Fish and krill oil supplements are two of the most popular over the counter products on the market today. They both contain beneficial fatty acids and claim to support our cardiovascular health, cholesterol levels and much else. In this article, we explore both products and discuss the similarities and differences between the two.
It has long been a dietary recommendation that we consume fish regularly, as fish contain heart healthy omega-3 fatty acids. Marine omega-3s have a large body of evidence for cardiovascular benefit. However, many people have difficulty eating fish consistently, especially if they don't enjoy the taste. Due to the lack of fish in many of our diets, we often turn to supplements for our omega-3 needs.
People often are confused about what to look for in a fish oil supplement as well as possible alternatives, such as krill oil. Both fish oil and krill oil contain omega-3 fatty acids, which studies have shown can improve our cardiovascular health. While similar, fish oil and krill oil have significant differences which we detail below.
The purified fish oil in supplements contain omega 3 fatty acids, specifically high concentrations of DHA (Docosahexaenoic acid) and EPA (Eicosapentaenoic acid). While fish oil supplements contain other types fatty acids (e.g. Omega-6 etc...), it is DHA and EPA that are the most well studied to provide cardiovascular benefits. As such, it is important to look for those two on the label of your product.
The concentration of DHA & EPA in fish oil products depend on the manufacturer and the process they use to purify their product. On the nutritional label, you will want to pay attention to 2 key pieces of information:
- Omega 3 Strength (Total Omega-3s)
- EPA & DHA Strength Fish Oil
On the label above, from a popular fish oil supplement, we can see that one serving contains 1280 mg of total omega-3s. Of this, 650 mg is EPA and 450 mg is DHA. The rest of the omega-3's listed on the label are omega-3 fatty acids other than EPA and DHA that naturally exist in fish oil in low levels.
These “other omega-3s” include DPA (docospentaenoic acid) and ETA (eicosatetraenoic acid). While beneficial, it is the EPA and DHA that have the most benefit for cardiovascular health.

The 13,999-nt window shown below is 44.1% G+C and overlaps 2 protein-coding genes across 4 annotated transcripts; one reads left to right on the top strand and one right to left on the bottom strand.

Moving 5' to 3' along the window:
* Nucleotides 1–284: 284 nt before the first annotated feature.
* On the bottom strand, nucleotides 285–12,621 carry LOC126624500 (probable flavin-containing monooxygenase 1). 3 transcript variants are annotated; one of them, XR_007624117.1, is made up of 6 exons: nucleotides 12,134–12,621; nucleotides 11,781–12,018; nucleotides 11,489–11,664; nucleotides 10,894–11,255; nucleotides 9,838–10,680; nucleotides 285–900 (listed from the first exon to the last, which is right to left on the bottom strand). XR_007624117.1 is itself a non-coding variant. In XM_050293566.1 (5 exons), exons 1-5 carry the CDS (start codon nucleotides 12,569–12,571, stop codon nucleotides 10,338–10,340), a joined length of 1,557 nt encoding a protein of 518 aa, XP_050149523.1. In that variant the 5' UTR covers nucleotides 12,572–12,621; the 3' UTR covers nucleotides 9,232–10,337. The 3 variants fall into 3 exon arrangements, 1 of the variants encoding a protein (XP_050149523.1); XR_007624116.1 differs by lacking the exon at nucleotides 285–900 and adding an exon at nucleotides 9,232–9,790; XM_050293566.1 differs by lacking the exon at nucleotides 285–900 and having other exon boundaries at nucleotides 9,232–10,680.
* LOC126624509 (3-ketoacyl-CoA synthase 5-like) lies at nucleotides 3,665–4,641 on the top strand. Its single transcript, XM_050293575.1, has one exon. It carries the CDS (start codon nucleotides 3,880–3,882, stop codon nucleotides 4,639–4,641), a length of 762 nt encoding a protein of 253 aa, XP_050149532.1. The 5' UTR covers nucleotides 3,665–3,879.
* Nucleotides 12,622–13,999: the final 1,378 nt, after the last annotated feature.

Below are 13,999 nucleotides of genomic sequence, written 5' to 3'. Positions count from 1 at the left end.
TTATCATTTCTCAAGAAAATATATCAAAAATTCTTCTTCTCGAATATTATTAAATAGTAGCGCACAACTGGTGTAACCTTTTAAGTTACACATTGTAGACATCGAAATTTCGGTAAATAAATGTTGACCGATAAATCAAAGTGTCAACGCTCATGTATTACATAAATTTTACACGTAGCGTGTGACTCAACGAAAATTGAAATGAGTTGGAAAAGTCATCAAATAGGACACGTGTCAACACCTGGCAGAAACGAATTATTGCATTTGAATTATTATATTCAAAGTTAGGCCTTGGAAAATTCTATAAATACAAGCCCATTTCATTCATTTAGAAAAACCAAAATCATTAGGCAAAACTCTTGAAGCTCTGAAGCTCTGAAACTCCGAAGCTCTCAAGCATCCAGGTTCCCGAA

Lower quality fish oils tend to have a low concentration of EPA & DHA in relation to the total omega-3 content. Some low quality fish oils will also list 'fish oil concentrate' as an ingredient which typically contains a low percentage of omega-3s and an ever lower percentage of EPA & DHA. It is important to be aware of how your fish oil product is labeled. The example below is marketed as having "1000mg of fish oil per serving!"
Some people get the wrong impression with labels that state 'fish oil concentrate'. This doesn't mean 1000 mg of omega-3s... far from it actually. We can see on this label, that has 1000 mg of fish oil concentrate, only contains 300 mg of omega-3's and only 250 mg of EPA and DHA combined! Always pay attention to the label of fish oil products!
Aside from the high concentrations of EPA and DHA in most products, fish oil tends to be much less expensive than krill oil and they have a larger body of evidence for cardiovascular benefits. On the negative side, many fish oil products have very large capsules that can be hard to swallow and may cause some to have a 'fishy burp', but that is typically more common with lower quality products.
Krill are very tiny shrimp-like crustaceans that are a major food source for many large ocean animals such as whales and sharks. Just like fish oil, krill oil contains omega-3 fatty acids, specifically EPA and DHA. The main difference is the concentration of EPA and DHA. The concentration of EPA and DHA is far less in krill oil vs. fish oil. As an example, below is an image of one of the most popular krill oil supplements, Mega Red.
We can see that 300 mg of krill oil only contains 45 mg of EPA and 27 mg of DHA, a far smaller concentration and amount than most fish oil supplements. Manufacturers of krill oil often advertise that the omega-3s in krill oil are better absorbed because the omega-3s are in a different chemical form. There is in fact some evidence that this is true and there have been studies that suggest that krill oil can lower cholesterol and triglycerides, just like fish oil. However, there's much better evidence that fish oil can lower cardiovascular risk. Krill oil also tends to be much more expensive than fish oil.
Krill oil does have some benefits over fish oil. The capsules are much smaller than fish oil capsules. Large capsule fish oil products can be difficult to tolerate for some people. If this is the case for you, krill oil may be a good option. Krill oil also doesn't have the 'fishy burp' associated with it. If you get easily nauseated from fish oil, krill oil may be better tolerated.
Fish Oil Pros
- High Concentration Of DHA & EPA
- Large Body Of Evidence For Improving Cardiovascular Health
- Less Expensive Than Krill Oil
Fish Oil Cons
- Large Capsules
- Fishy Burp In Some People
- Large Discrepancy In Quality Of Products
Krill Oil Pros
- Small Capsules
- No Fishy Burp
- Well Absorbed
Krill Oil Cons
- Low Concentration Of DHA & EPA
- Less Evidence Of Cardiovascular Benefits Vs. Fish Oil
- More Expensive Than Fish Oil